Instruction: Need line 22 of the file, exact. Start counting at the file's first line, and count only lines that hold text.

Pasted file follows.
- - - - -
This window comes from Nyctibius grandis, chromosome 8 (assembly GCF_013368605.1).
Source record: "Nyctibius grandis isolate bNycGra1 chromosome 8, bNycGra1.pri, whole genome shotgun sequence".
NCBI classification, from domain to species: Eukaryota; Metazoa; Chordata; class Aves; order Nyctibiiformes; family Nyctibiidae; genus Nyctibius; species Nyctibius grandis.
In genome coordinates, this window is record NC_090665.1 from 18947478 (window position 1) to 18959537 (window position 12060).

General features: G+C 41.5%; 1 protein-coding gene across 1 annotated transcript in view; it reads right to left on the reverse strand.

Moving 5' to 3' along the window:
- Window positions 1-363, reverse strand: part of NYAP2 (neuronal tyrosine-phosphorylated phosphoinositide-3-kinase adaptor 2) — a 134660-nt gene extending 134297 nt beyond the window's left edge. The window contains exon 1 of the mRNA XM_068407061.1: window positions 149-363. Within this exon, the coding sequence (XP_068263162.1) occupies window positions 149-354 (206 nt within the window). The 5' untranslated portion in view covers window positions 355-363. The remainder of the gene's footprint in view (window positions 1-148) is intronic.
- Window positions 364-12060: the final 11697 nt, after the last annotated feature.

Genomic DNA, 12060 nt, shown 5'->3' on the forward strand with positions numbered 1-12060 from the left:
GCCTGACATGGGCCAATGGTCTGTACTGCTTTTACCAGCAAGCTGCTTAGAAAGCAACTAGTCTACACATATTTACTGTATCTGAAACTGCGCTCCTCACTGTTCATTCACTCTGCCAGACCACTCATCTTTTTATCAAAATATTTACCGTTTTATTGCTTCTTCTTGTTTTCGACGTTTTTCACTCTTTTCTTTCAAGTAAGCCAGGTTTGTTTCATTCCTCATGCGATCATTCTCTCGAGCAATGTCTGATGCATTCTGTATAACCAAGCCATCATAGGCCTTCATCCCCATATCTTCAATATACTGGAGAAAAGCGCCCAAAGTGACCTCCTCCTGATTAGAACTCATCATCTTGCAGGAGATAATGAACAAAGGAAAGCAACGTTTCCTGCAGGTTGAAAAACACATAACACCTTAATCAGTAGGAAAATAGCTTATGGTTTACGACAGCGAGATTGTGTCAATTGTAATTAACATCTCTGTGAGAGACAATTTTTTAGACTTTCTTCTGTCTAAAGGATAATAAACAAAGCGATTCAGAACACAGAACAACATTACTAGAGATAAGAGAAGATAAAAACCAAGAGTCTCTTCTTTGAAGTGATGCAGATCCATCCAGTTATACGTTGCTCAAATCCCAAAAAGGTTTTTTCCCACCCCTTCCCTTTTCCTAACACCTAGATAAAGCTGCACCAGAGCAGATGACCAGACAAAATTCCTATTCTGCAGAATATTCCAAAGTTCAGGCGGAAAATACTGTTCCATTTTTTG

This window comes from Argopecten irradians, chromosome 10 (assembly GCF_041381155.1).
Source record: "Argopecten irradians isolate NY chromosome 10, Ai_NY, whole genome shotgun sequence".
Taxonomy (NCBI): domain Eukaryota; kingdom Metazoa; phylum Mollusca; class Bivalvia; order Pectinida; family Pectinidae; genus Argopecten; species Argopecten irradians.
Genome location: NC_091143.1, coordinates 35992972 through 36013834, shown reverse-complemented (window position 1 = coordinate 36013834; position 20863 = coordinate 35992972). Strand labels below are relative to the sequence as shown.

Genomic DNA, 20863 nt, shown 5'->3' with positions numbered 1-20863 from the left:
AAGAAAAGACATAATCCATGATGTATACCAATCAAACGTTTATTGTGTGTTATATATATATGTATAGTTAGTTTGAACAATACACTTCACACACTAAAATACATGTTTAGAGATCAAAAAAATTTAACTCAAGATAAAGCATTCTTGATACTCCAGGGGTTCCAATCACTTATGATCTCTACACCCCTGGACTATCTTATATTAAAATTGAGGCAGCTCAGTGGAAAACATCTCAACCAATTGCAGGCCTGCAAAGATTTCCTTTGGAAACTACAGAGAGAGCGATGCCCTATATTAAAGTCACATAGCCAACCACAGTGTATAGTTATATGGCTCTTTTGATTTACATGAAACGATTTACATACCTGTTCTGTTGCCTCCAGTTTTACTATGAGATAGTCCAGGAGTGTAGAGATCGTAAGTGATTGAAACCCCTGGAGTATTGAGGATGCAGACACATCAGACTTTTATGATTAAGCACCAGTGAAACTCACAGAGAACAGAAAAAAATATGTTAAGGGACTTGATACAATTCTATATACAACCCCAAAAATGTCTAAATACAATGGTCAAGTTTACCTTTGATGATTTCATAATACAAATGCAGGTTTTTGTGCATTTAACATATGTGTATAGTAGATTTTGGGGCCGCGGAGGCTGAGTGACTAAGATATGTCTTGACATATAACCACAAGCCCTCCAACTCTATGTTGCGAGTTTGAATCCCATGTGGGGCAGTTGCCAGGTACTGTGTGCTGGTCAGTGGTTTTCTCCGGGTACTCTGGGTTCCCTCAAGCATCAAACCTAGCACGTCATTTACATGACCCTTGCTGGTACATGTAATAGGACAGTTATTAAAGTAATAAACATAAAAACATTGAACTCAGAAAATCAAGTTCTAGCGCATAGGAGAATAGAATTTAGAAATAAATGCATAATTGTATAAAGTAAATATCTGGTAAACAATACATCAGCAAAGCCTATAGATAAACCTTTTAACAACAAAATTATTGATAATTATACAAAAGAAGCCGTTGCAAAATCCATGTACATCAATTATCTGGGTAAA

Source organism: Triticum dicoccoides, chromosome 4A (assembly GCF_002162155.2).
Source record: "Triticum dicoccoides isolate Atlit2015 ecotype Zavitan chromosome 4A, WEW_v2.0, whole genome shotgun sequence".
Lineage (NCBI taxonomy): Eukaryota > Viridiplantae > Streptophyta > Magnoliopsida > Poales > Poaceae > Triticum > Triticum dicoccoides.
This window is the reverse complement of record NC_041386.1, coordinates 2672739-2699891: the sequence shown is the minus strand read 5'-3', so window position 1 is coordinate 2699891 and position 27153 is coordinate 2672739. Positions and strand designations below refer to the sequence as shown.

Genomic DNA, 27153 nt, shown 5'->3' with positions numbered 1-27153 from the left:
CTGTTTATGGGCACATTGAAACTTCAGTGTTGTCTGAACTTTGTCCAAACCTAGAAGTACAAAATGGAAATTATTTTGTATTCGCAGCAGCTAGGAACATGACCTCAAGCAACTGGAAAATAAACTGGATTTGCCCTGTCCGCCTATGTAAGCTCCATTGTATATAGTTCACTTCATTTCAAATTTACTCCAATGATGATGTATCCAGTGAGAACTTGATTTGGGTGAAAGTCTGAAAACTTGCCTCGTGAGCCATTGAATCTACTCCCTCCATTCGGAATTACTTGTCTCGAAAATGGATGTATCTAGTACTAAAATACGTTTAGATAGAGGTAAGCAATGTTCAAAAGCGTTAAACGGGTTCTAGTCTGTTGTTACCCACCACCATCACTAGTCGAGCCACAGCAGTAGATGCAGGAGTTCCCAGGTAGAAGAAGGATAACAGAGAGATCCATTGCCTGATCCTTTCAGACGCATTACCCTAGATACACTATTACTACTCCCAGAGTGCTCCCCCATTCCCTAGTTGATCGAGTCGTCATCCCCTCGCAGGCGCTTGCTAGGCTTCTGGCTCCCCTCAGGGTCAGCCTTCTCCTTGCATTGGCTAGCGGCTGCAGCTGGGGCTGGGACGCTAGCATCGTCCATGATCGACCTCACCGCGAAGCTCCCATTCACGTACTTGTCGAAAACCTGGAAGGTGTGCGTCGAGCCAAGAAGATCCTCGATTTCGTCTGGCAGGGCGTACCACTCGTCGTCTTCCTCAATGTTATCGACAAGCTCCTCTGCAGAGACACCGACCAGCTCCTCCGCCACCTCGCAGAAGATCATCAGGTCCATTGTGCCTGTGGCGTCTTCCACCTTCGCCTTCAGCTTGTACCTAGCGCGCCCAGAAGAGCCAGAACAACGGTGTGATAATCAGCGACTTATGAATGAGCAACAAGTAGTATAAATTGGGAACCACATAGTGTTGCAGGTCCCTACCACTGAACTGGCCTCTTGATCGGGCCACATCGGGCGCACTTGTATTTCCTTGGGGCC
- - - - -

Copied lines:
CTGTTTATGGGCACATTGAAACTTCAGTGTTGTCTGAACTTTGTCCAAACCTAGAAGTACAAAATGGAAATTATTTTGTATTCGCAGCAGCTAGGAACATGACCTCAAGCAACTGGAAAATAAACTGGATTTGCCCTGTCCGCCTATGTAAGCTCCATTGTATATAGTTCACTTCATTTCAAATTTACTCCAATGATGATGTATCCAGTGAGAACTTGATTTGGGTGAAAGTCTGAAAACTTGCCTCGTGAGCCATTGAATCTACTCCCTCCATTCGGAATTACTTGTCTCGAAAATGGATGTATCTAGTACTAAAATACGTTTAGATAGAGGTAAGCAATGTTCAAAAGCGTTAAACGGGTTCTAGTCTGTTGTTACCCACCACCATCACTAGTCGAGCCACAGCAGTAGATGCAGGAGTTCCCAGGTAGAAGAAGGATAACAGAGAGATCCATTGCCTGATCCTTTCAGACGCATTACCCTAGATACACTATTACTACTCCCAGAGTGCTCCCCCATTCCCTAGTTGATCGAGTCGTCATCCCCTCGCAGGCGCTTGCTAGGCTTCTGGCTCCCCTCAGGGTCAGCCTTCTCCTTGCATTGGCTAGCGGCTGCAGCTGGGGCTGGGACGCTAGCATCGTCCATGATCGACCTCACCGCGAAGCTCCCATTCACGTACTTGTCGAAAACCTGGAAGGTGTGCGTCGAGCCAAGAAGATCCTCGATTTCGTCTGGCAGGGCGTACCACTCGTCGTCTTCCTCAATGTTATCGACAAGCTCCTCTGCAGAGACACCGACCAGCTCCTCCGCCACCTCGCAGAAGATCATCAGGTCCATTGTGCCTGTGGCGTCTTCCACCTTCGCCTTCAGCTTGTACCTAGCGCGCCCAGAAGAGCCAGAACAACGGTGTGATAATCAGCGACTTATGAATGAGCAACAAGTAGTATAAATTGGGAACCACATAGTGTTGCAGGTCCCTACCACTGAACTGGCCTCTTGATCGGGCCACATCGGGCGCACTTGTATTTCCTTGGGGCC